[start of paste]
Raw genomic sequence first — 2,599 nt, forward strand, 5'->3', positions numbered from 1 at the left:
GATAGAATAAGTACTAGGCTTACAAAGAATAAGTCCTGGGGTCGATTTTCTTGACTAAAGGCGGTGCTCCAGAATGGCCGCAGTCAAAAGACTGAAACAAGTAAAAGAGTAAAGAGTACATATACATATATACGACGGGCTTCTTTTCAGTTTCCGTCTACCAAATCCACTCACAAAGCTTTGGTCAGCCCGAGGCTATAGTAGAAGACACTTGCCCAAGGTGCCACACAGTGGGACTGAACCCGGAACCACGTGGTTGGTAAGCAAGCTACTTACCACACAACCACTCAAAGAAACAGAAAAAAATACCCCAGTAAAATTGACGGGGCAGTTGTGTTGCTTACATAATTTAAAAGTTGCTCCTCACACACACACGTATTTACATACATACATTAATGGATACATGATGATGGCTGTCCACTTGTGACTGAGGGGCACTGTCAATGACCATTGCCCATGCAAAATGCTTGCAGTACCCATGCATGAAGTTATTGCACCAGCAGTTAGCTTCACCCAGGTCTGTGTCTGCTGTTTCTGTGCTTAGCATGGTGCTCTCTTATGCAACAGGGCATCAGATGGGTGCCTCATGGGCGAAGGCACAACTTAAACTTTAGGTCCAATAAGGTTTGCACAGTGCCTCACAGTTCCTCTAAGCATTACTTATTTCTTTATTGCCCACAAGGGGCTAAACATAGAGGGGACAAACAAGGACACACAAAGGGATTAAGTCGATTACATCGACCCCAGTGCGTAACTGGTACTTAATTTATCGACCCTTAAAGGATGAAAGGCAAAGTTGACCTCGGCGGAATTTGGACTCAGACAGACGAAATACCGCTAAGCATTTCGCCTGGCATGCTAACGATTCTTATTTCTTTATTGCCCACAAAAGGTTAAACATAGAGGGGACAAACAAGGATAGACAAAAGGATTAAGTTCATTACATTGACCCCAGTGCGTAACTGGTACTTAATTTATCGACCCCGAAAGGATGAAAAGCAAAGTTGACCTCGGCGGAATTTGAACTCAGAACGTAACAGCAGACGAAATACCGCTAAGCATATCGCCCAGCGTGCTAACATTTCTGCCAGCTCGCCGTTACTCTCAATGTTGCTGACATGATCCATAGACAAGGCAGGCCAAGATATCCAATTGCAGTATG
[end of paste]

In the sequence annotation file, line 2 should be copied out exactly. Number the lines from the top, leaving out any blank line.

GATAGAATAAGTACTAGGCTTACAAAGAATAAGTCCTGGGGTCGATTTTCTTGACTAAAGGCGGTGCTCCAGAATGGCCGCAGTCAAAAGACTGAAACAAGTAAAAGAGTAAAGAGTACATATACATATATACGACGGGCTTCTTTTCAGTTTCCGTCTACCAAATCCACTCACAAAGCTTTGGTCAGCCCGAGGCTATAGTAGAAGACACTTGCCCAAGGTGCCACACAGTGGGACTGAACCCGGAACCACGTGGTTGGTAAGCAAGCTACTTACCACACAACCACTCAAAGAAACAGAAAAAAATACCCCAGTAAAATTGACGGGGCAGTTGTGTTGCTTACATAATTTAAAAGTTGCTCCTCACACACACACGTATTTACATACATACATTAATGGATACATGATGATGGCTGTCCACTTGTGACTGAGGGGCACTGTCAATGACCATTGCCCATGCAAAATGCTTGCAGTACCCATGCATGAAGTTATTGCACCAGCAGTTAGCTTCACCCAGGTCTGTGTCTGCTGTTTCTGTGCTTAGCATGGTGCTCTCTTATGCAACAGGGCATCAGATGGGTGCCTCATGGGCGAAGGCACAACTTAAACTTTAGGTCCAATAAGGTTTGCACAGTGCCTCACAGTTCCTCTAAGCATTACTTATTTCTTTATTGCCCACAAGGGGCTAAACATAGAGGGGACAAACAAGGACACACAAAGGGATTAAGTCGATTACATCGACCCCAGTGCGTAACTGGTACTTAATTTATCGACCCTTAAAGGATGAAAGGCAAAGTTGACCTCGGCGGAATTTGGACTCAGACAGACGAAATACCGCTAAGCATTTCGCCTGGCATGCTAACGATTCTTATTTCTTTATTGCCCACAAAAGGTTAAACATAGAGGGGACAAACAAGGATAGACAAAAGGATTAAGTTCATTACATTGACCCCAGTGCGTAACTGGTACTTAATTTATCGACCCCGAAAGGATGAAAAGCAAAGTTGACCTCGGCGGAATTTGAACTCAGAACGTAACAGCAGACGAAATACCGCTAAGCATATCGCCCAGCGTGCTAACATTTCTGCCAGCTCGCCGTTACTCTCAATGTTGCTGACATGATCCATAGACAAGGCAGGCCAAGATATCCAATTGCAGTATG